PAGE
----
Apple’s new family of smartwatches are both the exact same thing and something completely different.
No, they aren’t round, nor do they wrap around or curve or flex or look like any of the countless fan-boy drawings you’ve drooled over for the past three years, hoping and praying that Apple would transform this space once and for all. Instead, Apple’s entries – Apple Watch, Apple Watch Sport, and Apple Watch Edition – are rectangles that look at first blush exactly like every other watch from LG or Google or Asus.
But that’s from a distance; get closer and you’ll see that Apple’s Watch (And why isn’t it the iWatch? Come on, Tim!) is substantially smaller than, for example, the Samsung Gear Live I’ve been wearing around for the past week – mostly to howls of derision. The Watch Apple showed off at its Tuesday event at the Flint Center in Cupertino was 1.5 inches, compared with the 1.63-inch screen on the Live.
A 1.65 inch version is almost the exact same size as the Gear Live, however, and a perfect match to the newly released LG G Watch. Sure, it’s from Apple. But it’s also hardly the stunning work of art some had hoped for. Truthfully, the just-released Moto 360 wins on looks.
Sure, it’s from Apple. But it’s also hardly the stunning work of art some had hoped for.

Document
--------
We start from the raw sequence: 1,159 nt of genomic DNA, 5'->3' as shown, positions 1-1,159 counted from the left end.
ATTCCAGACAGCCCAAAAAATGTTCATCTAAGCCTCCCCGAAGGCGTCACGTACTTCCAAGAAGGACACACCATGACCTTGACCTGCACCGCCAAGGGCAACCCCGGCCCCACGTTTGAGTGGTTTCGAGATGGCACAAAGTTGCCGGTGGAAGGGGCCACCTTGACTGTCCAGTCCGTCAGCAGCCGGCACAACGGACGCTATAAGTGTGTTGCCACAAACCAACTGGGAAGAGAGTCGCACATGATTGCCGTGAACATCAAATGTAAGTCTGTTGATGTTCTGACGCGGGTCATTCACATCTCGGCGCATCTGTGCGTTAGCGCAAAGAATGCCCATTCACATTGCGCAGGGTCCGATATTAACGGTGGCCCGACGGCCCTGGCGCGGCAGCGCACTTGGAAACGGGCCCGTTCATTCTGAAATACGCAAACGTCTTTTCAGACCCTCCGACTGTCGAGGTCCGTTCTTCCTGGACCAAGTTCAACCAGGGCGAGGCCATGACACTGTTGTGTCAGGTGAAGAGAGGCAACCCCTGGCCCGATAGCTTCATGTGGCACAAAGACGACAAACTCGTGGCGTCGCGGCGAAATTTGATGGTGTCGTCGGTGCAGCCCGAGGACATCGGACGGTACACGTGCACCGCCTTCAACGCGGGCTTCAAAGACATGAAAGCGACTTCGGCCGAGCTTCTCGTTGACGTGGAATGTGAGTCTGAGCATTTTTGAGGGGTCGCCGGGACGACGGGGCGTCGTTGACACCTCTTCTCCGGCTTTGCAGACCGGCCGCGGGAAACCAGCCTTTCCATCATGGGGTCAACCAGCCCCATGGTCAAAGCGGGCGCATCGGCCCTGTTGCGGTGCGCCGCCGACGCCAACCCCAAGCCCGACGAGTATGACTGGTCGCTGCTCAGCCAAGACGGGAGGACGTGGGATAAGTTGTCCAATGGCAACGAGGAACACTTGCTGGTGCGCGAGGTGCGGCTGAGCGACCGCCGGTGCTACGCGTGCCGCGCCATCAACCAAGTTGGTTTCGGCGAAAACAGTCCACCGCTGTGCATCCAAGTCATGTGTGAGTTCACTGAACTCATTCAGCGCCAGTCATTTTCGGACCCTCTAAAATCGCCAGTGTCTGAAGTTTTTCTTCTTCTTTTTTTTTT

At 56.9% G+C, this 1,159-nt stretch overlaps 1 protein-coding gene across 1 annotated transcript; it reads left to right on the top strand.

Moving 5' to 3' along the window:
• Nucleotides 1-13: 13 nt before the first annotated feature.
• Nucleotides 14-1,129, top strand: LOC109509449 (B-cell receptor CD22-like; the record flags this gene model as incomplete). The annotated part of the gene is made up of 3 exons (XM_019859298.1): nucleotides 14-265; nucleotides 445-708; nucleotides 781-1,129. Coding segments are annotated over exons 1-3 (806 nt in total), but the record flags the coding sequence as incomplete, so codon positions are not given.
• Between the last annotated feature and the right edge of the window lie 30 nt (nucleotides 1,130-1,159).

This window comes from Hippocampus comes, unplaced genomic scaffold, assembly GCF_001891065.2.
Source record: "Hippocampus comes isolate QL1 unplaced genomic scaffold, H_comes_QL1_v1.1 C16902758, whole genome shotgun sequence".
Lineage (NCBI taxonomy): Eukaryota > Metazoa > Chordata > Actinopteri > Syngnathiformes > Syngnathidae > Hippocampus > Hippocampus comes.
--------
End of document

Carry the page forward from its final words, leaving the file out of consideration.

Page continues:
It’s in the interface that the real differences come out, of course. The interface consists of a dial and a button, a sparseness that calls to mind the stripped down controls on the original iPod and iPhones. The dial, called a “digital crown” after the technical term for the wheel on an analog watch, turns smoothly and lets you navigate the software on screen, whether that’s launching apps or setting menus.
It all looked impressive enough, but Apple didn’t allow anyone to touch the watches themselves. The versions I wore were set to demo mode – I could feel buzzes when simulated friends sent me simulated messages, but heaven forbid I send one myself. I watched several Apple reps step through the software, which appeared smooth and fairly intuitive. Push the digital crown in, for example, and you’re carried back to a homescreen, just as the button on the iPad does – welcome relief for those mixed up by menus, no doubt.
But what’s it actually like? Who knows? I wasn’t even allowed to open the clasp on most of the watches, though one rep did surreptitiously allow me to push the two tabs together to detach the Watch from my wrist. Spoiler: It opens fine.
Apple announced a wonderfully smart and complete package for the Watch family, including the ability to make payments at a variety of stores with the watch alone, and a beautiful interface to health functionality. And the Watch seems packed with innovations, including a new type of sensor to detect the pressure of your finger. Again, I couldn’t test this or even touch the screen. I’ll reserve my final judgment until we get a model that we can actually touch. With a release date in “early 2015,” that’s unlikely to happen anytime soon.
For now, let’s wait and see what other manufacturers can come up with. Like a poker player watching the action from a seat in the corner, Apple’s shadow has loomed over this market. Now that the company has shown its cards, will the Watch prove an ace? Time will tell.